He noticed a vacant store on East Ojai Avenue, across from the Arcade. (The space currently is occupied by the Ojai Coffee Roasting Co.) The owner was in the process of remodeling it for his next tenant, and Koch took advantage of the transition to mount a pop-up “Gerd and Irene Koch” exhibit there for the duration of the Music Festival.
“I decided to have a show there but it was gutted,” he says, “so all my friends brought potted plants and we fixed it up real nice for three days.”
Cultivating L.A. connections soon led to Koch’s first big break in the metropolis.
In September 1956, Gerd and Irene were included in a seminal event for L.A.’s fledgling avant-garde art scene: A group show at Edward Kienholz’s brand-new and very cutting-edge NOW Gallery on La Cienega Boulevard’s Gallery Row. The exhibit was called “Action2: Works By West Coast Painters,” most of whom, like Gerd, were California abstract expressionists. When the group show finished its run, the Kochs took over the entire gallery for their own exhibit of paintings, drawings and sculpture.
“Gerd and Irene Koch live and cook on the ground on two acres in the Ojai Valley,” a Times reviewer wrote. “They translate the colors of growing things and earth about them into abstract painting of unusual beauty.”
Kienholz and Walter Hopps went on to found the famous Ferus Gallery, which featured Koch canvases along with those of Richard Diebenkorn and other future stars. The Kochs now had established a promising beachhead in L.A., but Gerd did not neglect the opportunity represented by the Music Festival. Another celebrated composer, Aaron Copland, was scheduled to conduct in 1958, and this time Gerd went all out.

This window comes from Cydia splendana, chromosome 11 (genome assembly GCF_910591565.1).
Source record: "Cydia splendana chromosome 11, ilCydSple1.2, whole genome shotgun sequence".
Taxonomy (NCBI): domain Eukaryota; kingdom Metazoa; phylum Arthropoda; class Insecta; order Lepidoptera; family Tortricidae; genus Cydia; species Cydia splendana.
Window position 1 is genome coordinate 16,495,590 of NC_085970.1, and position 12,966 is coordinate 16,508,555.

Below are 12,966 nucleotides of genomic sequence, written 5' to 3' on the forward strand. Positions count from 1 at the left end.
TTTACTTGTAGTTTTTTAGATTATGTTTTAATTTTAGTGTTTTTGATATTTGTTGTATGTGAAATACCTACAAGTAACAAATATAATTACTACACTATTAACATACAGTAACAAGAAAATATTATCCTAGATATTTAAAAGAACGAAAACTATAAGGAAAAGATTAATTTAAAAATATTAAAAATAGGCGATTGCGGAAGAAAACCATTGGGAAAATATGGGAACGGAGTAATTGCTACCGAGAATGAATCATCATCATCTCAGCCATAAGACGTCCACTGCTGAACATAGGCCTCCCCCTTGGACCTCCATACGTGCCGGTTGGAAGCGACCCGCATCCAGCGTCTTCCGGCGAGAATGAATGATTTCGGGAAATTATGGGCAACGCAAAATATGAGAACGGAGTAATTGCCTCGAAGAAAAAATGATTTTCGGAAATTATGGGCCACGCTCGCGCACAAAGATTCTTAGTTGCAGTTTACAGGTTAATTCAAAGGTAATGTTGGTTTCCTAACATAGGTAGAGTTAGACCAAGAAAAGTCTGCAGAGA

He and Irene organized “The First Invitational Festival Exhibition of Southern California Painters,” with Seldis and Ojai art dealer James Vigeveno serving on the awards jury. The artists Gerd invited to participate were all certified big names (the prize winners included Peter Voulkos and Howard Warshaw). The exhibit was held at the Art Center, where Koch cleverly mounted a concurrent exhibit on the patio of the better-known Ojai Valley painters, with himself and Irene among the participants. Meanwhile, Koch friend Adele Bednarz mounted a special exhibit at her Gallery of Contemporary Arts, opposite the Oaks Hotel. As a final touch, Koch had Beatrice Wood and Esther Bruton Gilman hold open houses at their studios on McAndrew Road. Twenty-eight years before the advent of the Ojai Studio Artists tour, the Kochs and their associates created a valley-wide arts festival.
Like the Tree Ranch Road art commune, the Festival Exhibition turned out to be an idea ahead of its time. But Gerd was just hitting his stride. Later in 1958, he and Irene scored a two-person show at the Pasadena Art Museum (now the Norton Simon). They also started teaching art classes at the new (and soon to be legendary) Ash Grove nightclub on Melrose Avenue, a folk-music venue co-founded by their Ojai friend Kate Hughes and her boyfriend, Ed Pearl.
“I went down to L.A. quite often,” Gerd says. “Made a lot of connections. And we were winning a lot of awards.”
The big one for Gerd came in 1959 when his painting “Spring Garden With Sun Wet Path” won the top prize at a major regional exhibit hosted by the Los Angeles County Museum of Art.
“That really put me on the map,” he says.
Yet he and Irene remained in Ojai, far from the hard-partying Ferus Gallery scene. By this point, Hopps and his partners were beginning to move on from abstract expressionism to Pop Art and Conceptual Art, and from championing up-and-coming California artists to representing already established stars from New York.